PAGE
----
• Reply 10 of 83

    So Apple has no blame in this? Apple is the Obama of business. 

     

    Would your feelings still be the same if it was a company owned by the Koch Bros. - no need to answer, I already know. 

  • Reply 11 of 83
    I am a huge fan of the BBC and they are a fantastic organisation but I have to admit they are seriously biased against Apple. Up until a few years ago their coverage of technology was pretty balanced - even pro Apple. But something happened (I guess a personality change in the staff) and the coverage has become increasingly anti. It reached a point during the summer where I submitted a couple of complaints highlighting, with date referenced evidence, where their coverage was unfairly targeting Apple - this seemed to at least moderate subsequent behaviour for a short period. The the anti-Apple rhetoric reached a peak during the iPhone 6 release where any negative stories were put on their news app immediately and then left up for extended periods - even when they proved to have no basis such as the bend gate - but positive elements such as the amazing rate of take-up or their popularity where not mentioned. Issues were never put in context by providing a percentage of the user base affected and when sensationalist stories were posted they never issued retractions or clarifications when they turned out to be unfounded. I strongly recommend that if you feel the programme does not offer a balanced view that you complete an online complaint (just search for bbc complaint) as they have to investigate and respond to all submissions as a UK taxpayer funded organisation. It is very disappointing that they seem to have a biased agenda and it does their otherwise excellent reputation no good to act is this way.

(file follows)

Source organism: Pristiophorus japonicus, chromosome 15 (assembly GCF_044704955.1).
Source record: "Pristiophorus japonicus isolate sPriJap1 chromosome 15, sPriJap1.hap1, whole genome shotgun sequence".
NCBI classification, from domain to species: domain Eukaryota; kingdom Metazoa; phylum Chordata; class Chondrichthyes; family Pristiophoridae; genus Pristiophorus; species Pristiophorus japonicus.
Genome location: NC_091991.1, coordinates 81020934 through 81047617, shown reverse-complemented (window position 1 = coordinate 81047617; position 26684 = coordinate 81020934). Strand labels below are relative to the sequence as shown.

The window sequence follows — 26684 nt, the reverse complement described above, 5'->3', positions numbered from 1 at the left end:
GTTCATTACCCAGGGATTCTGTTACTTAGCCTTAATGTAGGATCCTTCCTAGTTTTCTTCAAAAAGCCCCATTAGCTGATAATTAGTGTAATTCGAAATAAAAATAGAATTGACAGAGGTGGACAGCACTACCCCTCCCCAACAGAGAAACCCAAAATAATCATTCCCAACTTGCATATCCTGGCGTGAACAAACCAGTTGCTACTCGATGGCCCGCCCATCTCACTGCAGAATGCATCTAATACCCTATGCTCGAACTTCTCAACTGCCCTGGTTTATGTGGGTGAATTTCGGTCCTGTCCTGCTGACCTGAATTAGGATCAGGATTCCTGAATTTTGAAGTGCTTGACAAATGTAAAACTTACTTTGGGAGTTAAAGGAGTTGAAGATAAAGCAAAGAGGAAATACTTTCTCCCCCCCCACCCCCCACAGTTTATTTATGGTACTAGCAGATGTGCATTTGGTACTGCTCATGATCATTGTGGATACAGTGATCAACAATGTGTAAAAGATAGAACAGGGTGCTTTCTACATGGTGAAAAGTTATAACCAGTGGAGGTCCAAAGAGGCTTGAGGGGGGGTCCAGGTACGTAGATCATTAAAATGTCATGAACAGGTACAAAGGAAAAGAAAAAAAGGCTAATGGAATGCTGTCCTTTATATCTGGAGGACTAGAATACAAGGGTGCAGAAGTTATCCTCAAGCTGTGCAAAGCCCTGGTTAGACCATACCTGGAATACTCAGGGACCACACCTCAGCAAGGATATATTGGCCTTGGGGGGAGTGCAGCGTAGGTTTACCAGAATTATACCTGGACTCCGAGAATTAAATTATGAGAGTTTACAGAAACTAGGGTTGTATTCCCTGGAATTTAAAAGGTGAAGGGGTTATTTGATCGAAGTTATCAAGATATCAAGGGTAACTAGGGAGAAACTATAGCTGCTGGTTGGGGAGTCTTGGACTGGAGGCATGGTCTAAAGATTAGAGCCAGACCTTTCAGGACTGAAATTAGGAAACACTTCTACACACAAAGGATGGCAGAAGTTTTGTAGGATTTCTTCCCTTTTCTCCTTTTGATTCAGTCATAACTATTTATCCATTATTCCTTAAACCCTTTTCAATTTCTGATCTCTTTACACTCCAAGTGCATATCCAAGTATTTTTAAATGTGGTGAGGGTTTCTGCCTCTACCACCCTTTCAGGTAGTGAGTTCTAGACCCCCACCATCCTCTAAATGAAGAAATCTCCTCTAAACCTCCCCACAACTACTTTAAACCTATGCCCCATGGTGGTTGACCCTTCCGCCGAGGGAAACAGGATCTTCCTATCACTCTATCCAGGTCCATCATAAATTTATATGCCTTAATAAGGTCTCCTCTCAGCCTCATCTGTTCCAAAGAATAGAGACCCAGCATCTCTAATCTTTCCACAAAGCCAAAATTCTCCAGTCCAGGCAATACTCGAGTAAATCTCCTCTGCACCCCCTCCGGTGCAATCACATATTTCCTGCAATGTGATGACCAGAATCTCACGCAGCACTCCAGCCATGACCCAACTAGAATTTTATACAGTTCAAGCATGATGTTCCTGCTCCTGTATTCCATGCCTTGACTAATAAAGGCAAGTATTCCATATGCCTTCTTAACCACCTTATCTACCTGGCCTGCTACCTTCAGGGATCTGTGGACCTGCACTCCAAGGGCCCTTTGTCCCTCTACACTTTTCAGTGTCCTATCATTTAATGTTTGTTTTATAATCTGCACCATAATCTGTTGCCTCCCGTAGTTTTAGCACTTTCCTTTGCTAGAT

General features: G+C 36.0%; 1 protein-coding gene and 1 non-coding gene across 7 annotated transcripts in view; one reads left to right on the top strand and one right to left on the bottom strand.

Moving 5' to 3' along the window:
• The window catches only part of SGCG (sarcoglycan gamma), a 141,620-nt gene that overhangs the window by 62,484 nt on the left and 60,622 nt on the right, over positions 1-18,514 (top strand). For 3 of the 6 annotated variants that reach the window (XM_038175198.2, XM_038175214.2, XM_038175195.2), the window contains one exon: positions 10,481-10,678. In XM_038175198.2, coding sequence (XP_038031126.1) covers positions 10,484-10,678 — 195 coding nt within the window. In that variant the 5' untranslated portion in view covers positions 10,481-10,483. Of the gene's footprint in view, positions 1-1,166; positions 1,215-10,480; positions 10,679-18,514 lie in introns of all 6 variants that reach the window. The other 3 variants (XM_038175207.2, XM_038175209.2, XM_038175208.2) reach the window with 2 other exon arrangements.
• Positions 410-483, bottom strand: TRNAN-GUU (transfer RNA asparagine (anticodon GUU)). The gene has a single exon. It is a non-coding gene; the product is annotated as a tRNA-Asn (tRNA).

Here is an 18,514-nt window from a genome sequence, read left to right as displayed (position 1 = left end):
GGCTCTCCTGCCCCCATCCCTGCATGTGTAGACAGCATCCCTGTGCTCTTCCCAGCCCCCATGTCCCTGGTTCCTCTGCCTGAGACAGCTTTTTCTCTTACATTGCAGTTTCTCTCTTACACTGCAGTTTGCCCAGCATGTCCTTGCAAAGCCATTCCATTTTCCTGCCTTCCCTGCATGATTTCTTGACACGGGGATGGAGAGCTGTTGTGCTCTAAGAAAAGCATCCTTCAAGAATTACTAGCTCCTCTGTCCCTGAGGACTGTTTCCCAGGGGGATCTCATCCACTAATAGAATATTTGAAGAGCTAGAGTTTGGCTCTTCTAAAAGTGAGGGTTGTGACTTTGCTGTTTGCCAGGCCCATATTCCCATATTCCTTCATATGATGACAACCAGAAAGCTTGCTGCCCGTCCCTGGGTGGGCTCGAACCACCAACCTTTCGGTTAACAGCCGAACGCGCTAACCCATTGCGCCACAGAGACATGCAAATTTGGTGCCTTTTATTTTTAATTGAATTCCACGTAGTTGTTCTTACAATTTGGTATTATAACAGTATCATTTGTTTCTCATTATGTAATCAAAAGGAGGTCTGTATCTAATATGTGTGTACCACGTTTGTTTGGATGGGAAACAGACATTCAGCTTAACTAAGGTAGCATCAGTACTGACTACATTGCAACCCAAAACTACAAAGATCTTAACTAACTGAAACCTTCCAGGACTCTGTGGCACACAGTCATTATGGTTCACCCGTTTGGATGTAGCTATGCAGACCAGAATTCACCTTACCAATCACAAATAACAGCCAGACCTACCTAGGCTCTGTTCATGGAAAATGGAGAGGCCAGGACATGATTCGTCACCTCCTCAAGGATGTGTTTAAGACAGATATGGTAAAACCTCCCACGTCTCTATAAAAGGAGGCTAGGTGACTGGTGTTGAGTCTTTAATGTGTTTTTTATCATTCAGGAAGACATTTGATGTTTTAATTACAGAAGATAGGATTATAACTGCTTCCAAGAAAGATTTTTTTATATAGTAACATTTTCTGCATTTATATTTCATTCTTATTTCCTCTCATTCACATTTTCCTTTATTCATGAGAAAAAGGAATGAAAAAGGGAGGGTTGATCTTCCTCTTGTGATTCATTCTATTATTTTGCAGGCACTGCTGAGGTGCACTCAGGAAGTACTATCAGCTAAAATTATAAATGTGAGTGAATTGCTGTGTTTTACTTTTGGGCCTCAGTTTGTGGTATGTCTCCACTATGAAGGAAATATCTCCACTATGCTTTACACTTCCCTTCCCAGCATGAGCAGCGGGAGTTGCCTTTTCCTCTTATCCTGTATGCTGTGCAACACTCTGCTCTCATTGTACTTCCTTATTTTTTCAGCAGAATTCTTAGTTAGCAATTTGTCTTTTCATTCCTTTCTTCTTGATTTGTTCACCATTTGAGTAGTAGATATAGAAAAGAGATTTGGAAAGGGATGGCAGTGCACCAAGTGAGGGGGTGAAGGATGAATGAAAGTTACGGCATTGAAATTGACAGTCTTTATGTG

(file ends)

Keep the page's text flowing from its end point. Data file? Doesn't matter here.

• Reply 12 of 83
    markbriton wrote: »
    Apple is the most valuable company in the world and so is a legitimate target no matter what competitors are doing.

    I agree but I think a more accurate statement is it has the most mindshare, even though one could easily argue that mindshare is the true value a company holds (just look at Amazon's P/E). Even when it was just a fraction of it's current value and far below many companies that exist today (and some that don't) eyes were still on Apple to see what they were doing. And rightly so, as evident by their current market position.
  • Reply 13 of 83
    apple ][apple ][ Posts: 8,743member
    Quote:
    Originally Posted by MazeCookie View Post

     

    My dislike for the BBC only grows.


     

    The BBC belongs to a category of stations that ranks among the lowest in the world.

     

    That category is tax payer funded TV stations that operate under a force pay license model. The BBC does not need advertising revenue, as everybody is forced to subscribe. It is politically biased, and everybody must fund it, even if they don't want to.